Nem Coffee & Espresso was right there on my map, but quietly hidden.
I got out at Hiroo station, walked by a few local shops, and past the supermarket and florist. A light pitter-patter of rain fell on a few old buildings, and a simple black signboard leaned against one of them. “Nem” it said. It pointed down a narrow pathway between two buildings, and that’s where I found the cafe—squeezed in amongst a cluster of old houses, behind a local kindergarten.
I opened the clear glass door and peeked inside. There was a long wooden counter, a chocolate brown La Marzocco, and wooden tables and chairs set amongst a collection of plants and flowers. It felt tropical, somehow. Warm and inviting. A little bit secret.
Nem is home to Takumi and Akiyo Watanabe, and it’s the culmination of their mutual dream—a project some eight years in the making.
Between ducking back and forth to serve customers in need of coffee—a selection courtesy of Nakamura Coffee Roasters and Nozy Coffee, together with a house blend and Prana Chai—Akiyo Watanabe told me how it all started.
Takumi Watanabe began his journey from a furniture and interior design shop to entering the service industry, and learning barista work, his partner told me. She said each job was a step towards putting Nem together—he started with an interest in creating a particular space and then learned to fill that space with a crafted beverage that would bring people to it.
Akiyo Watanabe herself worked at Nozy Coffee and met Takumi Watanabe on her trips through Tokyo trying to better understand espresso. He was working at Saturdays Surf NYC in Daikanyama, and the two became friends, and then lovers, and then married. She pointed at some of the chairs, and the long plank of wood that makes up the counter, and some of the plants, and told me that much of it was bought long before the cafe opened. Much of what the cafe would be, she said, was decided before they even found a space for it.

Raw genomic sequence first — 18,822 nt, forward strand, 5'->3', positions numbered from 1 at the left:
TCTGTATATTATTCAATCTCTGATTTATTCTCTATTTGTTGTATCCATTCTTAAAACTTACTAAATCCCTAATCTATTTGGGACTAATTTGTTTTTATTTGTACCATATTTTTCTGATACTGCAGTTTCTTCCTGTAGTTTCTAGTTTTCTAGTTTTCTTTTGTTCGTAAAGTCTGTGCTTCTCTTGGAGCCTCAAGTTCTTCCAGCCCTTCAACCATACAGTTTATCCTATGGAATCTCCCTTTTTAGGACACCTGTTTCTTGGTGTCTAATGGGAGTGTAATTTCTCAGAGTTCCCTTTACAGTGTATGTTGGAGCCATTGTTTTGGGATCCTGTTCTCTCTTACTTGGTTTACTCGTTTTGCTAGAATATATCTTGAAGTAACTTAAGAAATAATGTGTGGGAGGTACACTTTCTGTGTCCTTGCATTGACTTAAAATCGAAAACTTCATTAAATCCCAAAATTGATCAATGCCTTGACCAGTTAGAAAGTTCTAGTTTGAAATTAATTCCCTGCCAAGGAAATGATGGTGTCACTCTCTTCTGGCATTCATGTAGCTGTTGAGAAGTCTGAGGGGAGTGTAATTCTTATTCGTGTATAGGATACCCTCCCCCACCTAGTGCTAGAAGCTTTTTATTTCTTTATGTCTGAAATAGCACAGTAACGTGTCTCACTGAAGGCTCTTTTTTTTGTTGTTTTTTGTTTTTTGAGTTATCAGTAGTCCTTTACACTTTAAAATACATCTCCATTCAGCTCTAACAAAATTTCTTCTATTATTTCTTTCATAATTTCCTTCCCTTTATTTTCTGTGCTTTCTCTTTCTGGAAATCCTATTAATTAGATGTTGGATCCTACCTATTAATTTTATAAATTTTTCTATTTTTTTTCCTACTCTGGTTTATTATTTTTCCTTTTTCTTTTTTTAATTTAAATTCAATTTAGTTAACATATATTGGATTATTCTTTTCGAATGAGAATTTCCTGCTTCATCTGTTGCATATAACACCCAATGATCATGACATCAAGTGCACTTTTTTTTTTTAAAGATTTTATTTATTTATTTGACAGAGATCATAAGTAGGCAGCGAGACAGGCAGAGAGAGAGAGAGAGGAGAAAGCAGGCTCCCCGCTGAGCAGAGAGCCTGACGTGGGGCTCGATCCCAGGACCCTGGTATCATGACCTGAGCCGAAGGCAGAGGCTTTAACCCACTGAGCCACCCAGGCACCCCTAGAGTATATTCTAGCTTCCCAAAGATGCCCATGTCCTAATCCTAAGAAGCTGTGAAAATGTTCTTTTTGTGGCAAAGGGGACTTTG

Akiyo Watanabe said the name comes from the silk tree–called nemunoki in Japanese—and what it symbolizes: peace of mind and joy and harmony between lovers. She told me people often see the silk tree as something that opens during the day to soak in the sun, but hides over the evening to rest. The sleep of the silk tree, she said, is like the image of a couple retiring for the evening, and cuddling into slumber. It was fitting imagery for the rhythm they wanted to create at the cafe they now ran.
That story, told by anyone else in any other setting, would have felt cheesy, or saccharine. At that moment, though, it simply fit.
The Watanabes live on the second floor of the building. On quiet days, you can hear their dog scampering around upstairs. Akiyo Watanabe said they were lucky to find the space, and that the landlord thought a cafe was a great idea. They completely redesigned the first floor and built the place they had dreamed of opening.
Nem struck me as a modern interpretation of the kissaten—a quiet third space designed for the local community, built around the idyllic dreams of its owners, and with a contemporary approach to brewing and serving coffee.
There’s a harmony and peace of mind to Nem that makes it easy to relax. Though it isn’t easy to put your finger on, it feels like the result of many small decisions made to create a very particular experience. The furniture, the plants, the music, the coffee—it’s like you get a sense for what Nem is all about without anyone needing to tell you.
And it makes a fine place to enjoy a cup of coffee.
Hengtee Lim (@Hent03) is a Sprudge.com staff writer based in Tokyo. Read more Hengtee Lim on Sprudge.